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Rudy Giuliani speaks during a news conference at the Republican National Committee headquarters, in Washington, on Nov. 19, 2020.Jacquelyn Martin/The Associated Press

U.S. Prosecutors in Atlanta on Monday told lawyers for Rudy Giuliani that he’s a target of their criminal investigation into possible illegal attempts by then-president Donald Trump and others to interfere in the 2020 general election in Georgia.

Special prosecutor Nathan Wade alerted Mr. Giuliani’s local lawyer in Atlanta that the former New York mayor could face criminal charges, another Giuliani lawyer, Robert Costello, said. News of the disclosure was first reported by The New York Times.

The revelation that Mr. Giuliani, a lawyer for Mr. Trump, is a target of the investigation by Fulton County district attorney Fani Willis edges the probe closer to the former president. Ms. Willis has said she is considering calling Mr. Trump himself to testify before the special grand jury, and the former president has hired a criminal defence lawyer in Atlanta.

Law enforcement scrutiny of Mr. Trump’s actions is escalating. Last week, the FBI searched his Florida home as part of an investigation into whether he took classified records from the White House to Mar-a-Lago. He is also facing a civil investigation in New York over allegations that his company, the Trump Organization, misled banks and tax authorities about the value of his assets. And the Justice Department is investigating the Jan. 6 insurrection at the U.S. Capitol by Trump supporters and efforts to overturn the election he falsely claimed was stolen.

Mr. Giuliani, who spread false claims of election fraud in Atlanta’s Fulton County as he led efforts to overturn the state’s election results, is to testify Wednesday before a special grand jury that was impanelled at Ms. Willis’s request.

Also Monday, a federal judge said U.S. Senator Lindsey Graham must testify before the special grand jury. Prosecutors have said they want to ask Mr. Graham about phone calls they say he made to Georgia Secretary of State Brad Raffensperger and his staff in the weeks after the election.

Ms. Willis’s investigation was spurred by a phone call between Mr. Trump and Mr. Raffensperger. During that January, 2021, conversation, Mr. Trump suggested that Mr. Raffensperger “find” the votes needed to reverse his narrow loss in the state.

Ms. Willis last month filed petitions seeking to compel testimony from seven Trump associates and advisers.

In seeking Mr. Giuliani’s testimony, Ms. Willis identified him as both a personal lawyer for Mr. Trump and a lead lawyer for his campaign. She wrote that he and others appeared at a state Senate committee meeting and presented a video that Mr. Giuliani said showed election workers producing “suitcases” of unlawful ballots from unknown sources, outside the view of election poll watchers.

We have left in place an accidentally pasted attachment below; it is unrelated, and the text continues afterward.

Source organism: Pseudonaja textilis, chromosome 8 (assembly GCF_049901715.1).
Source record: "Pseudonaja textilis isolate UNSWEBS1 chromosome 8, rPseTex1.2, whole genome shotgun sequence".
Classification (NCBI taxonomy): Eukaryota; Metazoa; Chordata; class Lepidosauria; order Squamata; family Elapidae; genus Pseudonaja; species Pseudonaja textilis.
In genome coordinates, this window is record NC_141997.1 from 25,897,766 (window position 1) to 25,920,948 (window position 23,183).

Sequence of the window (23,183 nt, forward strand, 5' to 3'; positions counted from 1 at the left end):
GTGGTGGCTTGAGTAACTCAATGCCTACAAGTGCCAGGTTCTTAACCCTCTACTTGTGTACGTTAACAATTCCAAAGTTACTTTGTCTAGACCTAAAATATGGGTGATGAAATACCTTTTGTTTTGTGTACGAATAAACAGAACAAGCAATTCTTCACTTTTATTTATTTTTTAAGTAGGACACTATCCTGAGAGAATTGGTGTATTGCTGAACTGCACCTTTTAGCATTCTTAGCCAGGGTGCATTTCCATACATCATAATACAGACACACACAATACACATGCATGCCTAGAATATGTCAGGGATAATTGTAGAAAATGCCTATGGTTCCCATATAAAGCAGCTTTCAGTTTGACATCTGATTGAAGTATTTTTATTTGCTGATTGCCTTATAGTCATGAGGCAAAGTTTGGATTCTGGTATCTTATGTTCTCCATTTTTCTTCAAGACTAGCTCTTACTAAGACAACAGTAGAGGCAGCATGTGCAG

Within 24 hours of that Dec. 3, 2020, hearing, Mr. Raffensperger’s office had debunked the video. But Mr. Giuliani continued to make statements to the public and in subsequent legislative hearings claiming widespread voter fraud using the debunked video, Ms. Willis wrote.

Evidence shows that Mr. Giuliani’s hearing appearance and testimony were “part of a multistate, co-ordinated plan by the Trump Campaign to influence the results of the November 2020 election in Georgia and elsewhere,” her petition says.

Two of the election workers seen in the video, Ruby Freeman and Wandrea (Shaye) Moss, said they faced relentless harassment online and in-person after it was shown at a Dec. 3 Georgia legislative hearing where Mr. Giuliani appeared. At another hearing a week later, Mr. Giuliani said the footage showed the women “surreptitiously passing around USB ports as if they are vials of heroin or cocaine.” They actually were passing a piece of candy.

Ms. Willis also wrote in a petition seeking the testimony of lawyer Kenneth Chesebro that he worked with Mr. Giuliani to co-ordinate and carry out a plan to have Georgia Republicans serve as fake electors. Those 16 people signed a certificate declaring falsely that Mr. Trump had won the 2020 presidential election and declaring themselves the state’s “duly elected and qualified” electors even though Joe Biden had won the state and a slate of Democratic electors was certified.

All 16 of those fake electors have received letters saying they are targets of the investigation, Ms. Willis said in a court filing last month.

Attorneys for Mr. Graham have argued that his position as a U.S. senator provides him immunity from having to appear before the investigative panel. But U.S. District Justice Leigh Martin May wrote in an order Monday that immunities related to his role as a senator do not protect him from having to testify. Mr. Graham’s subpoena instructs him to appear before the special grand jury on Aug. 23, but his office said Monday he plans to appeal.

Mr. Graham had argued that a provision of the U.S. Constitution provides absolute protection against a senator being questioned about legislative acts. But the judge found there are “considerable areas of potential grand jury inquiry” that fall outside that provision’s scope. The judge also rejected Mr. Graham’s argument that the principle of “sovereign immunity” protects a senator from being summoned by a state prosecutor.

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